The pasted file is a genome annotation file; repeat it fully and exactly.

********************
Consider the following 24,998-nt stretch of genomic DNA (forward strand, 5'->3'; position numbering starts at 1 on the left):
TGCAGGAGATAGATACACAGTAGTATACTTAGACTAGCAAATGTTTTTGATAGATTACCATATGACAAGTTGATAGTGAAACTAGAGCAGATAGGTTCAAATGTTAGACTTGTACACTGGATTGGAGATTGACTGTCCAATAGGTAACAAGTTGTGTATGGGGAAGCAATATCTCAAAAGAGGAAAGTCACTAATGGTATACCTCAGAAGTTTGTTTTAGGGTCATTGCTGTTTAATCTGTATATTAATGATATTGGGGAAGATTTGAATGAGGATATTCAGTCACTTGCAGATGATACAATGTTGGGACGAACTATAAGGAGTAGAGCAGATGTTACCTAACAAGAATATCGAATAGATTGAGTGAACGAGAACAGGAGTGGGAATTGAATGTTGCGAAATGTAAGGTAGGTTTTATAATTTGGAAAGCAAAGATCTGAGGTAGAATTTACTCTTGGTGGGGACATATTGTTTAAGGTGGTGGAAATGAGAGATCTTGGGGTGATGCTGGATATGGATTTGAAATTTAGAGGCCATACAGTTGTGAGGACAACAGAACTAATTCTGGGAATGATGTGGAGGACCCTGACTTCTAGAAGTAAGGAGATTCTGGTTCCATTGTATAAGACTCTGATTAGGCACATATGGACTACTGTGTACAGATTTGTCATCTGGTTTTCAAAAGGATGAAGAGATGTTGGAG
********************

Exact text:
Consider the following 24,998-nt stretch of genomic DNA (forward strand, 5'->3'; position numbering starts at 1 on the left):
TGCAGGAGATAGATACACAGTAGTATACTTAGACTAGCAAATGTTTTTGATAGATTACCATATGACAAGTTGATAGTGAAACTAGAGCAGATAGGTTCAAATGTTAGACTTGTACACTGGATTGGAGATTGACTGTCCAATAGGTAACAAGTTGTGTATGGGGAAGCAATATCTCAAAAGAGGAAAGTCACTAATGGTATACCTCAGAAGTTTGTTTTAGGGTCATTGCTGTTTAATCTGTATATTAATGATATTGGGGAAGATTTGAATGAGGATATTCAGTCACTTGCAGATGATACAATGTTGGGACGAACTATAAGGAGTAGAGCAGATGTTACCTAACAAGAATATCGAATAGATTGAGTGAACGAGAACAGGAGTGGGAATTGAATGTTGCGAAATGTAAGGTAGGTTTTATAATTTGGAAAGCAAAGATCTGAGGTAGAATTTACTCTTGGTGGGGACATATTGTTTAAGGTGGTGGAAATGAGAGATCTTGGGGTGATGCTGGATATGGATTTGAAATTTAGAGGCCATACAGTTGTGAGGACAACAGAACTAATTCTGGGAATGATGTGGAGGACCCTGACTTCTAGAAGTAAGGAGATTCTGGTTCCATTGTATAAGACTCTGATTAGGCACATATGGACTACTGTGTACAGATTTGTCATCTGGTTTTCAAAAGGATGAAGAGATGTTGGAG